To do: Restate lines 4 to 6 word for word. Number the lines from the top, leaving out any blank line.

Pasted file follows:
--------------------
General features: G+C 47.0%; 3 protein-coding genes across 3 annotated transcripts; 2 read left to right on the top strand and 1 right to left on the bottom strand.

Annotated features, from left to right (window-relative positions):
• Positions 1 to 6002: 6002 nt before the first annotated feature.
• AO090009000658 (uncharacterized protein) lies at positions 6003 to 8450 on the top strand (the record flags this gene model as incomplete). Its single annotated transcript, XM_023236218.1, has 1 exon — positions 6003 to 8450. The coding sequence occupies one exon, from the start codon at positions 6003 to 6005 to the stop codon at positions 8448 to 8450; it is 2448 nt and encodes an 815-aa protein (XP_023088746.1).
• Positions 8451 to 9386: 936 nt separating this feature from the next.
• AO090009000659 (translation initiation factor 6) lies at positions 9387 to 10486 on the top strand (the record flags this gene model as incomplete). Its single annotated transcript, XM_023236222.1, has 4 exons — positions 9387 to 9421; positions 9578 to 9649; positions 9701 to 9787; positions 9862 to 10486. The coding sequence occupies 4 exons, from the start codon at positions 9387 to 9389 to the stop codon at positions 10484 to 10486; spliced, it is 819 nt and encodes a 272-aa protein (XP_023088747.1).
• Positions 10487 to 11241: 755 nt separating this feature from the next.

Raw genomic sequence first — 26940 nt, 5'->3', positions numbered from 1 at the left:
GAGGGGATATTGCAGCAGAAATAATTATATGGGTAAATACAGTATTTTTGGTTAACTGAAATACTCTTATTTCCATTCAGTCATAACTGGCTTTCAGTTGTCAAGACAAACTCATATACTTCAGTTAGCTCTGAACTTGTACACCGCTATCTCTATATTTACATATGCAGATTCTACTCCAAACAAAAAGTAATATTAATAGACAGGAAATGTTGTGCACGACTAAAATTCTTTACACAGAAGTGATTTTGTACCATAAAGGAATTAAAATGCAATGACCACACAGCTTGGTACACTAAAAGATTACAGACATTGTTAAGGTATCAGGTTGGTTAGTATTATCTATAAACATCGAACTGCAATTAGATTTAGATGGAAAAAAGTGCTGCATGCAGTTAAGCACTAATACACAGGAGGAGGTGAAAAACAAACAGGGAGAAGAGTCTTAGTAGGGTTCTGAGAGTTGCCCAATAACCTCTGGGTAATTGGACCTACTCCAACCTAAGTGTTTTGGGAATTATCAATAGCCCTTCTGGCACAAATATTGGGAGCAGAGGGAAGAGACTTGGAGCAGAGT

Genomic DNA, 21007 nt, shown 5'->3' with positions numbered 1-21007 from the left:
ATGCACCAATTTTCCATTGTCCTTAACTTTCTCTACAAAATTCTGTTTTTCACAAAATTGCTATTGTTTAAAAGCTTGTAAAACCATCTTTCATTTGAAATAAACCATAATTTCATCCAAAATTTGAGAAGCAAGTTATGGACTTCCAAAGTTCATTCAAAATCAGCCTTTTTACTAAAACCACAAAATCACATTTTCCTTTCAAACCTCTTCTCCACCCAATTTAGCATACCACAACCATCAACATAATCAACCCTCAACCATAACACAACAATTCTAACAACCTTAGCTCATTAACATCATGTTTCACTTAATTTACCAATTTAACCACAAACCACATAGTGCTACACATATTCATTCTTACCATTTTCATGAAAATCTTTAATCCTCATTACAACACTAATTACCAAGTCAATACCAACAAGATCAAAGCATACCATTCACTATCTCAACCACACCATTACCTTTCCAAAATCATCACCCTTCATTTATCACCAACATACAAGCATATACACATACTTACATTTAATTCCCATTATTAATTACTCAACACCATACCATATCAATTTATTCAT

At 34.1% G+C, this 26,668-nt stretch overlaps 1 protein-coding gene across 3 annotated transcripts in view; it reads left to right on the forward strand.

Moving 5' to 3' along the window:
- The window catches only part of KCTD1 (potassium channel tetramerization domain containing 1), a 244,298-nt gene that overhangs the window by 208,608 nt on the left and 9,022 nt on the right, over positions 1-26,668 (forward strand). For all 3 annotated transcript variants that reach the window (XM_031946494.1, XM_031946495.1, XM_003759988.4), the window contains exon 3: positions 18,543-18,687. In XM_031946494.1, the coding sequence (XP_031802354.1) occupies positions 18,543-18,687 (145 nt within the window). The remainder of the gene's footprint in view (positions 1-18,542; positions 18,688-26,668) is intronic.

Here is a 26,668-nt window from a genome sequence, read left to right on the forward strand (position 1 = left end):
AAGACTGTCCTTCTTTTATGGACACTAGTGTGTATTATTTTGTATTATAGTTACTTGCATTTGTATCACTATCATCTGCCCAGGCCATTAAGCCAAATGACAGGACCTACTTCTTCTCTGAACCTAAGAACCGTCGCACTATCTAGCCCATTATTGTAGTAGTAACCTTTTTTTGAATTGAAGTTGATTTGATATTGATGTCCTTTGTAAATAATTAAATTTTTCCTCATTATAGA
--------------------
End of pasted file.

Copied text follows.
• AO090009000658 (uncharacterized protein) lies at positions 6003 to 8450 on the top strand (the record flags this gene model as incomplete). Its single annotated transcript, XM_023236218.1, has 1 exon — positions 6003 to 8450. The coding sequence occupies one exon, from the start codon at positions 6003 to 6005 to the stop codon at positions 8448 to 8450; it is 2448 nt and encodes an 815-aa protein (XP_023088746.1).
• Positions 8451 to 9386: 936 nt separating this feature from the next.
• AO090009000659 (translation initiation factor 6) lies at positions 9387 to 10486 on the top strand (the record flags this gene model as incomplete). Its single annotated transcript, XM_023236222.1, has 4 exons — positions 9387 to 9421; positions 9578 to 9649; positions 9701 to 9787; positions 9862 to 10486. The coding sequence occupies 4 exons, from the start codon at positions 9387 to 9389 to the stop codon at positions 10484 to 10486; spliced, it is 819 nt and encodes a 272-aa protein (XP_023088747.1).